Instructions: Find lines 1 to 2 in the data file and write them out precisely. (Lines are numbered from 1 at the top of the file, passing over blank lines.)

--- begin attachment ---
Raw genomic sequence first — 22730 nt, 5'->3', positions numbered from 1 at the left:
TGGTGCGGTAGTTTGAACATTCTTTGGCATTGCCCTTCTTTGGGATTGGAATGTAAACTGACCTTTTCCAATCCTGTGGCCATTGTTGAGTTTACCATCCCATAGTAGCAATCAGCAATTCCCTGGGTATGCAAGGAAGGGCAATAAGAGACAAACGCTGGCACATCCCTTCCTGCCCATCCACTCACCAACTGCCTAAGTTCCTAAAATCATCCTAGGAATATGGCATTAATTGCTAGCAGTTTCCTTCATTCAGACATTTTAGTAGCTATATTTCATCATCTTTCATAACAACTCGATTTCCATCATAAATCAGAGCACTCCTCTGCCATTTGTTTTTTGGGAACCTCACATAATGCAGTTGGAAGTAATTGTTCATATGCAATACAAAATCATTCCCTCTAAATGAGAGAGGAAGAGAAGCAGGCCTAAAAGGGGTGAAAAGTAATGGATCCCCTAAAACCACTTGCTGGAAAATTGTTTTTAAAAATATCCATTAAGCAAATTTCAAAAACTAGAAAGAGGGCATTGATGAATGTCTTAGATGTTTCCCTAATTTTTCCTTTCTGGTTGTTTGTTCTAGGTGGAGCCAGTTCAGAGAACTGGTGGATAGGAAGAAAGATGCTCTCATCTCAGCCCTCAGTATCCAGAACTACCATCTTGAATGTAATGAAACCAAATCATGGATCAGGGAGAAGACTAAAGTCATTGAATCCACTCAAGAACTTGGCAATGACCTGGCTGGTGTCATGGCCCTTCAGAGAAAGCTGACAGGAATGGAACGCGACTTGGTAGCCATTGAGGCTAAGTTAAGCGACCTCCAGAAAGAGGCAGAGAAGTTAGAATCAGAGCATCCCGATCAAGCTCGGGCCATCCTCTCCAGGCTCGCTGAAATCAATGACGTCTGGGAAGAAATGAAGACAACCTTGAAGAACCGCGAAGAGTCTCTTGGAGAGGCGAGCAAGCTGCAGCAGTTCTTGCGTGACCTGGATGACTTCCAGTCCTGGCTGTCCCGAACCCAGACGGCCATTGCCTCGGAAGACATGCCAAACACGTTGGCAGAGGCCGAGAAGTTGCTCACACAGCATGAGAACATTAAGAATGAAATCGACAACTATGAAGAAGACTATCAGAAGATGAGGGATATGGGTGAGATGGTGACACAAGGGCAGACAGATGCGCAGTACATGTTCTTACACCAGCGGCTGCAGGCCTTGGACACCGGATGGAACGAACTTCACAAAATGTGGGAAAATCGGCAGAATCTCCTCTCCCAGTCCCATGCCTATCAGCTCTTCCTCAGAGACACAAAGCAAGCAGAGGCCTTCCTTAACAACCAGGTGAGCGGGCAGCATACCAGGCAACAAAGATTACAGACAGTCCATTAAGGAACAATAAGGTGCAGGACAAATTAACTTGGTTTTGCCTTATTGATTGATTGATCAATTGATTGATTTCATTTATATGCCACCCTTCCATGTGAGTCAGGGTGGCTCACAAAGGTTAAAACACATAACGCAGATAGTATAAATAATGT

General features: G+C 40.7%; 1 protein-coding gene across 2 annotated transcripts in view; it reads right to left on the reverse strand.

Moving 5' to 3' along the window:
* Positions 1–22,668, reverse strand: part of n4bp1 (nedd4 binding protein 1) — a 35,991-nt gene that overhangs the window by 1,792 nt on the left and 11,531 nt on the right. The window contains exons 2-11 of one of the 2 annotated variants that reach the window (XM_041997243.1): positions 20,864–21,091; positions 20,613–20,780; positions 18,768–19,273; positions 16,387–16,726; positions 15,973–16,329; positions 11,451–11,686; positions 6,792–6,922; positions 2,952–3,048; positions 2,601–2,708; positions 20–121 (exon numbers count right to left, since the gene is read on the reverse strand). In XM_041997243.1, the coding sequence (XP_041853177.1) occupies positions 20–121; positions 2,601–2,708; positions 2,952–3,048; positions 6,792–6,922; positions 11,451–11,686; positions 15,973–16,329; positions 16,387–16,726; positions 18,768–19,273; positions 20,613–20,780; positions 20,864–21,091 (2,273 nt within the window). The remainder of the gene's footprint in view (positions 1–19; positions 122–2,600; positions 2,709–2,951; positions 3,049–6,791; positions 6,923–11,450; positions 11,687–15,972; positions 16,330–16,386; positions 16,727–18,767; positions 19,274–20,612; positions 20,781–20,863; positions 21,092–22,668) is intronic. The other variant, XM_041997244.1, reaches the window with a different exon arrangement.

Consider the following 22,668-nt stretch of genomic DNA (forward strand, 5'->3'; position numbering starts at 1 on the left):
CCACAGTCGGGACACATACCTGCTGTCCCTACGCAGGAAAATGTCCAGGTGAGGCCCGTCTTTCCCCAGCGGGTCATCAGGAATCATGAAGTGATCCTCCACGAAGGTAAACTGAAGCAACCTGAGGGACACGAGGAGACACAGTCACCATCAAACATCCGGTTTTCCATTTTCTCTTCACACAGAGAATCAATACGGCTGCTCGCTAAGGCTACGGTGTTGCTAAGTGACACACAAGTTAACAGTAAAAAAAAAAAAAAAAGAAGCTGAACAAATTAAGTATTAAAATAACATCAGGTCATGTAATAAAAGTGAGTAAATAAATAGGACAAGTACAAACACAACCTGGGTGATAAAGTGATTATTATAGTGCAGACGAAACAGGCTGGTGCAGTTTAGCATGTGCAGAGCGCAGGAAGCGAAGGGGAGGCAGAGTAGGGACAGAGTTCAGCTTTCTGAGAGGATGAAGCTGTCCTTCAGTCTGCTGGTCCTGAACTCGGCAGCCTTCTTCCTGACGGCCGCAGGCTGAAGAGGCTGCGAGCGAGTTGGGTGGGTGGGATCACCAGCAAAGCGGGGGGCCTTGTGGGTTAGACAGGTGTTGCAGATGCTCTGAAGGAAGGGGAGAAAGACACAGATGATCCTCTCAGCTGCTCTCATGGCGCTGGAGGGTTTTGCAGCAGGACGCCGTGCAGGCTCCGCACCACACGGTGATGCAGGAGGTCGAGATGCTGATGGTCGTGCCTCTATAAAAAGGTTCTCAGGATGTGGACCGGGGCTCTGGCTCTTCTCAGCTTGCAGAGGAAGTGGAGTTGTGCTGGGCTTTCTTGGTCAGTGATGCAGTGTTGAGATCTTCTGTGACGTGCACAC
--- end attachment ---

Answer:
Raw genomic sequence first — 22730 nt, 5'->3', positions numbered from 1 at the left:
TGGTGCGGTAGTTTGAACATTCTTTGGCATTGCCCTTCTTTGGGATTGGAATGTAAACTGACCTTTTCCAATCCTGTGGCCATTGTTGAGTTTACCATCCCATAGTAGCAATCAGCAATTCCCTGGGTATGCAAGGAAGGGCAATAAGAGACAAACGCTGGCACATCCCTTCCTGCCCATCCACTCACCAACTGCCTAAGTTCCTAAAATCATCCTAGGAATATGGCATTAATTGCTAGCAGTTTCCTTCATTCAGACATTTTAGTAGCTATATTTCATCATCTTTCATAACAACTCGATTTCCATCATAAATCAGAGCACTCCTCTGCCATTTGTTTTTTGGGAACCTCACATAATGCAGTTGGAAGTAATTGTTCATATGCAATACAAAATCATTCCCTCTAAATGAGAGAGGAAGAGAAGCAGGCCTAAAAGGGGTGAAAAGTAATGGATCCCCTAAAACCACTTGCTGGAAAATTGTTTTTAAAAATATCCATTAAGCAAATTTCAAAAACTAGAAAGAGGGCATTGATGAATGTCTTAGATGTTTCCCTAATTTTTCCTTTCTGGTTGTTTGTTCTAGGTGGAGCCAGTTCAGAGAACTGGTGGATAGGAAGAAAGATGCTCTCATCTCAGCCCTCAGTATCCAGAACTACCATCTTGAATGTAATGAAACCAAATCATGGATCAGGGAGAAGACTAAAGTCATTGAATCCACTCAAGAACTTGGCAATGACCTGGCTGGTGTCATGGCCCTTCAGAGAAAGCTGACAGGAATGGAACGCGACTTGGTAGCCATTGAGGCTAAGTTAAGCGACCTCCAGAAAGAGGCAGAGAAGTTAGAATCAGAGCATCCCGATCAAGCTCGGGCCATCCTCTCCAGGCTCGCTGAAATCAATGACGTCTGGGAAGAAATGAAGACAACCTTGAAGAACCGCGAAGAGTCTCTTGGAGAGGCGAGCAAGCTGCAGCAGTTCTTGCGTGACCTGGATGACTTCCAGTCCTGGCTGTCCCGAACCCAGACGGCCATTGCCTCGGAAGACATGCCAAACACGTTGGCAGAGGCCGAGAAGTTGCTCACACAGCATGAGAACATTAAGAATGAAATCGACAACTATGAAGAAGACTATCAGAAGATGAGGGATATGGGTGAGATGGTGACACAAGGGCAGACAGATGCGCAGTACATGTTCTTACACCAGCGGCTGCAGGCCTTGGACACCGGATGGAACGAACTTCACAAAATGTGGGAAAATCGGCAGAATCTCCTCTCCCAGTCCCATGCCTATCAGCTCTTCCTCAGAGACACAAAGCAAGCAGAGGCCTTCCTTAACAACCAGGTGAGCGGGCAGCATACCAGGCAACAAAGATTACAGACAGTCCATTAAGGAACAATAAGGTGCAGGACAAATTAACTTGGTTTTGCCTTATTGATTGATTGATCAATTGATTGATTTCATTTATATGCCACCCTTCCATGTGAGTCAGGGTGGCTCACAAAGGTTAAAACACATAACGCAGATAGTATAAATAATGT